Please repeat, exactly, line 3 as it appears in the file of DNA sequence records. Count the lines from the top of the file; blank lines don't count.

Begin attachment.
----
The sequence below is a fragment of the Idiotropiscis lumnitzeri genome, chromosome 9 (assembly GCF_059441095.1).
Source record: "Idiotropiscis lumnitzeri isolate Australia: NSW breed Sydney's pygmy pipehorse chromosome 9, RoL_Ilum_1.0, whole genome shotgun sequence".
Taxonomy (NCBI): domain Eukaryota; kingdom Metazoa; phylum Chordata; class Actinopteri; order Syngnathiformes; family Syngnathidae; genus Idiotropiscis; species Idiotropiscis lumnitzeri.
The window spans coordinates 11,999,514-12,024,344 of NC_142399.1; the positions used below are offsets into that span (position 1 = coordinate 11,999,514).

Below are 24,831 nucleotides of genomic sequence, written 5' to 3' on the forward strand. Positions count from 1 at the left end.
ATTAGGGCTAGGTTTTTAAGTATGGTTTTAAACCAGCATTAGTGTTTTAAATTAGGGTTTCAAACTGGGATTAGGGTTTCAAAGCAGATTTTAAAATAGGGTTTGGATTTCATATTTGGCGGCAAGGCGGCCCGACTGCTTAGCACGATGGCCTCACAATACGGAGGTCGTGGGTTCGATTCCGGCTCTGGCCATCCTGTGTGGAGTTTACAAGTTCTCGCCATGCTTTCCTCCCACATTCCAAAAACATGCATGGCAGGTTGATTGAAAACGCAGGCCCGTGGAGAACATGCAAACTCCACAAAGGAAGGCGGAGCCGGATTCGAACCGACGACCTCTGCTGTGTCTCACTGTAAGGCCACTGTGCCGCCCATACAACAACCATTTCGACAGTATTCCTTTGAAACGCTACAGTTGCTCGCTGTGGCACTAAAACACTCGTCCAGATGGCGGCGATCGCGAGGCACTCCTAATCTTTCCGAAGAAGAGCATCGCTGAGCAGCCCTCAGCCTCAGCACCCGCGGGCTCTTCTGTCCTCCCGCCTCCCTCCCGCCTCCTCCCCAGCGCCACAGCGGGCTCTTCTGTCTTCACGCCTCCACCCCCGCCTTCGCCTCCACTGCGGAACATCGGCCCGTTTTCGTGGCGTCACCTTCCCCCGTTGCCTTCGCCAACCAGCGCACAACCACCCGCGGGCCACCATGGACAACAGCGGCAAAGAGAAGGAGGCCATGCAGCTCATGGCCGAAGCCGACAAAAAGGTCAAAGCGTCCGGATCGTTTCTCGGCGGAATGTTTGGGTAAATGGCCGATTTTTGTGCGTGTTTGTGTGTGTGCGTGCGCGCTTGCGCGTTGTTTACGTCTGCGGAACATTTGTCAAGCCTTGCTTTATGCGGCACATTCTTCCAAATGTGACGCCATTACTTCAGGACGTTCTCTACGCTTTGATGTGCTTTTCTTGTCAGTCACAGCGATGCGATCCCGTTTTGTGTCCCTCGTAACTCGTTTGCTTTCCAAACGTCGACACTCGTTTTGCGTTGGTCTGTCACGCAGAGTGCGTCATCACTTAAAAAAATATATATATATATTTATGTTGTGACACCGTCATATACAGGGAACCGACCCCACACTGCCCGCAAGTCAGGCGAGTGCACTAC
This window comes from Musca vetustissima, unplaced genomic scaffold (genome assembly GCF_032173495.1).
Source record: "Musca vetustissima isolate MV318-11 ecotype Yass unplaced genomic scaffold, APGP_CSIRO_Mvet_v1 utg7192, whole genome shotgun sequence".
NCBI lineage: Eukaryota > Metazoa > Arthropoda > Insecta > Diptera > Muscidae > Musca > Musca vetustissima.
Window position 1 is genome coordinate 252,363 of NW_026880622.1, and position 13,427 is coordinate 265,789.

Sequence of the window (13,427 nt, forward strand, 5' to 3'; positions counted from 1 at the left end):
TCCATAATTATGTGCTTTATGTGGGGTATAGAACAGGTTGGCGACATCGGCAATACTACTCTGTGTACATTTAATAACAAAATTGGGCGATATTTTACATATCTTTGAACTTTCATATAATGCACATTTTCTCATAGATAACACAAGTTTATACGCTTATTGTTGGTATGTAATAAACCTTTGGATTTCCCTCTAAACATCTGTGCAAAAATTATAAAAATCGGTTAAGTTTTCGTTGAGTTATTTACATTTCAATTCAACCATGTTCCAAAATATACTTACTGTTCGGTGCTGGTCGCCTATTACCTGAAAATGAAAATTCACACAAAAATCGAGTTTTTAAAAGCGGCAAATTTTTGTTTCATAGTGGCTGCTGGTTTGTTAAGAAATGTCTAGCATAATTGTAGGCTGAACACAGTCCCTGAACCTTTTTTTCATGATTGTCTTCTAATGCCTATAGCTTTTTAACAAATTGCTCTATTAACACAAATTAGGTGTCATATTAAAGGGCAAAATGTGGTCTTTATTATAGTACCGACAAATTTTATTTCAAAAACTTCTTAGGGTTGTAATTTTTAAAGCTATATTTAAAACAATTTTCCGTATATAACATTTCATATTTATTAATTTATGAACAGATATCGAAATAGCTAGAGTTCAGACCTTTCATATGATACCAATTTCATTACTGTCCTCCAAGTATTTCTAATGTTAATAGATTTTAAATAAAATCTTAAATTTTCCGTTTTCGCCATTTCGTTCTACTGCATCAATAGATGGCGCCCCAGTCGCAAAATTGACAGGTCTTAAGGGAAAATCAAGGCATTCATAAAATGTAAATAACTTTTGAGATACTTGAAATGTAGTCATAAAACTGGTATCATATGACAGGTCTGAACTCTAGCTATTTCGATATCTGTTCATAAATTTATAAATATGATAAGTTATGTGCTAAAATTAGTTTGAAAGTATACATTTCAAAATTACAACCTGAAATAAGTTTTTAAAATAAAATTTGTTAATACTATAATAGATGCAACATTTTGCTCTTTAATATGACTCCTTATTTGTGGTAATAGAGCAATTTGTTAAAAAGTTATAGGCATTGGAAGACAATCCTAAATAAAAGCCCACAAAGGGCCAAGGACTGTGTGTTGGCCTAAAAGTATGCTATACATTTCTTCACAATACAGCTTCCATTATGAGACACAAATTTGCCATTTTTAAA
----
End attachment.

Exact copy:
Taxonomy (NCBI): domain Eukaryota; kingdom Metazoa; phylum Chordata; class Actinopteri; order Syngnathiformes; family Syngnathidae; genus Idiotropiscis; species Idiotropiscis lumnitzeri.